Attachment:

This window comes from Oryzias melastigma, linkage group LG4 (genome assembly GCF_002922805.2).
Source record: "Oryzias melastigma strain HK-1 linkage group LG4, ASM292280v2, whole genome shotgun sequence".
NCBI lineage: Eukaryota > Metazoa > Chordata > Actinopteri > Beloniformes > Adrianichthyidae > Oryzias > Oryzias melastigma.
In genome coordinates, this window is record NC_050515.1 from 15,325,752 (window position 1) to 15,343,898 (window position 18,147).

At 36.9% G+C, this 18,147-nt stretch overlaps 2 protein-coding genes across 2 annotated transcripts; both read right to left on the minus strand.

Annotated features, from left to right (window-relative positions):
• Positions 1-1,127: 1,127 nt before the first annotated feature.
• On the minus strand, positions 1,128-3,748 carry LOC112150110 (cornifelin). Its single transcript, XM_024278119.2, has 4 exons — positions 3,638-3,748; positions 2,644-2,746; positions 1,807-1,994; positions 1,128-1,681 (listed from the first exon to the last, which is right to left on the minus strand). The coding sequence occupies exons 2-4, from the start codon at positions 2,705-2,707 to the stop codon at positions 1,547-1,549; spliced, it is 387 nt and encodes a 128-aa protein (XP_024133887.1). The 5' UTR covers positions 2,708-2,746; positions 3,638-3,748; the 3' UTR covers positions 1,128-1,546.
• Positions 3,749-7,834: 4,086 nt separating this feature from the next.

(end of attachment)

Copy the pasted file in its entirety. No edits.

This window comes from Oryzias melastigma, linkage group LG4 (genome assembly GCF_002922805.2).
Source record: "Oryzias melastigma strain HK-1 linkage group LG4, ASM292280v2, whole genome shotgun sequence".
NCBI lineage: Eukaryota > Metazoa > Chordata > Actinopteri > Beloniformes > Adrianichthyidae > Oryzias > Oryzias melastigma.
In genome coordinates, this window is record NC_050515.1 from 15,325,752 (window position 1) to 15,343,898 (window position 18,147).

At 36.9% G+C, this 18,147-nt stretch overlaps 2 protein-coding genes across 2 annotated transcripts; both read right to left on the minus strand.

Annotated features, from left to right (window-relative positions):
• Positions 1-1,127: 1,127 nt before the first annotated feature.
• On the minus strand, positions 1,128-3,748 carry LOC112150110 (cornifelin). Its single transcript, XM_024278119.2, has 4 exons — positions 3,638-3,748; positions 2,644-2,746; positions 1,807-1,994; positions 1,128-1,681 (listed from the first exon to the last, which is right to left on the minus strand). The coding sequence occupies exons 2-4, from the start codon at positions 2,705-2,707 to the stop codon at positions 1,547-1,549; spliced, it is 387 nt and encodes a 128-aa protein (XP_024133887.1). The 5' UTR covers positions 2,708-2,746; positions 3,638-3,748; the 3' UTR covers positions 1,128-1,546.
• Positions 3,749-7,834: 4,086 nt separating this feature from the next.